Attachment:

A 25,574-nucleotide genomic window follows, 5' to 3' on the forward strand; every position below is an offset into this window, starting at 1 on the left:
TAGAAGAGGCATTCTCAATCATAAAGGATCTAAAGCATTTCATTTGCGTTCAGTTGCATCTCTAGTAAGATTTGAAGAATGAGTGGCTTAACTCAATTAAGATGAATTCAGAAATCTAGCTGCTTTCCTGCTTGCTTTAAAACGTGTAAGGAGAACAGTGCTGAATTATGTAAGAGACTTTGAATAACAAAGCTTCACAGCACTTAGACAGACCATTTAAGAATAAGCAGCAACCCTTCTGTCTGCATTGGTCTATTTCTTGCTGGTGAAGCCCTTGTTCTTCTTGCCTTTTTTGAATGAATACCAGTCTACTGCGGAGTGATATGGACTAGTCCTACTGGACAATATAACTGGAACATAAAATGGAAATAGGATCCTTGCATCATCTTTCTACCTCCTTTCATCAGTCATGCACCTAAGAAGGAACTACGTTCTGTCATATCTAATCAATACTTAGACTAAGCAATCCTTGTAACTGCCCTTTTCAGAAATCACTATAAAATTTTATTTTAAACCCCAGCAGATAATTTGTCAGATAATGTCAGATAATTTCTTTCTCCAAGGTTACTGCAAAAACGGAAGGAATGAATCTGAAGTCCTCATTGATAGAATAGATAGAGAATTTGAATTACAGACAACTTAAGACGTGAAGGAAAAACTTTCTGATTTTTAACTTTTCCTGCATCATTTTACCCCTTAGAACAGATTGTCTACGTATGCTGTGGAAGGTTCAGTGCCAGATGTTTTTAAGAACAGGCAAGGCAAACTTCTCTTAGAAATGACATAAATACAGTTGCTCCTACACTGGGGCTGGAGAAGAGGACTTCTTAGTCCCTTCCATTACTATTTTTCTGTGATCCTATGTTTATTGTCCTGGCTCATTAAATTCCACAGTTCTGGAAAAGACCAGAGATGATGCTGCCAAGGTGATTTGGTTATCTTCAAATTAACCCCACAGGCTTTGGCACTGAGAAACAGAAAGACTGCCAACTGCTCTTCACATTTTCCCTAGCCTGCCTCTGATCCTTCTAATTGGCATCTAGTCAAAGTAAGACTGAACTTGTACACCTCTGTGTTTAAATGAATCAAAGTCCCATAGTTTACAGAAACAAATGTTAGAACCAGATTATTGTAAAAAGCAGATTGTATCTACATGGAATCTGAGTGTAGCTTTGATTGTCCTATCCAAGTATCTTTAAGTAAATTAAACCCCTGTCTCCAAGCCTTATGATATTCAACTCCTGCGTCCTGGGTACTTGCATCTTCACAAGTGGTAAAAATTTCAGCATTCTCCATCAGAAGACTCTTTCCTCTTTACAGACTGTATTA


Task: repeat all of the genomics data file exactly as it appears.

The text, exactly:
A 25,574-nucleotide genomic window follows, 5' to 3' on the forward strand; every position below is an offset into this window, starting at 1 on the left:
TAGAAGAGGCATTCTCAATCATAAAGGATCTAAAGCATTTCATTTGCGTTCAGTTGCATCTCTAGTAAGATTTGAAGAATGAGTGGCTTAACTCAATTAAGATGAATTCAGAAATCTAGCTGCTTTCCTGCTTGCTTTAAAACGTGTAAGGAGAACAGTGCTGAATTATGTAAGAGACTTTGAATAACAAAGCTTCACAGCACTTAGACAGACCATTTAAGAATAAGCAGCAACCCTTCTGTCTGCATTGGTCTATTTCTTGCTGGTGAAGCCCTTGTTCTTCTTGCCTTTTTTGAATGAATACCAGTCTACTGCGGAGTGATATGGACTAGTCCTACTGGACAATATAACTGGAACATAAAATGGAAATAGGATCCTTGCATCATCTTTCTACCTCCTTTCATCAGTCATGCACCTAAGAAGGAACTACGTTCTGTCATATCTAATCAATACTTAGACTAAGCAATCCTTGTAACTGCCCTTTTCAGAAATCACTATAAAATTTTATTTTAAACCCCAGCAGATAATTTGTCAGATAATGTCAGATAATTTCTTTCTCCAAGGTTACTGCAAAAACGGAAGGAATGAATCTGAAGTCCTCATTGATAGAATAGATAGAGAATTTGAATTACAGACAACTTAAGACGTGAAGGAAAAACTTTCTGATTTTTAACTTTTCCTGCATCATTTTACCCCTTAGAACAGATTGTCTACGTATGCTGTGGAAGGTTCAGTGCCAGATGTTTTTAAGAACAGGCAAGGCAAACTTCTCTTAGAAATGACATAAATACAGTTGCTCCTACACTGGGGCTGGAGAAGAGGACTTCTTAGTCCCTTCCATTACTATTTTTCTGTGATCCTATGTTTATTGTCCTGGCTCATTAAATTCCACAGTTCTGGAAAAGACCAGAGATGATGCTGCCAAGGTGATTTGGTTATCTTCAAATTAACCCCACAGGCTTTGGCACTGAGAAACAGAAAGACTGCCAACTGCTCTTCACATTTTCCCTAGCCTGCCTCTGATCCTTCTAATTGGCATCTAGTCAAAGTAAGACTGAACTTGTACACCTCTGTGTTTAAATGAATCAAAGTCCCATAGTTTACAGAAACAAATGTTAGAACCAGATTATTGTAAAAAGCAGATTGTATCTACATGGAATCTGAGTGTAGCTTTGATTGTCCTATCCAAGTATCTTTAAGTAAATTAAACCCCTGTCTCCAAGCCTTATGATATTCAACTCCTGCGTCCTGGGTACTTGCATCTTCACAAGTGGTAAAAATTTCAGCATTCTCCATCAGAAGACTCTTTCCTCTTTACAGACTGTATTA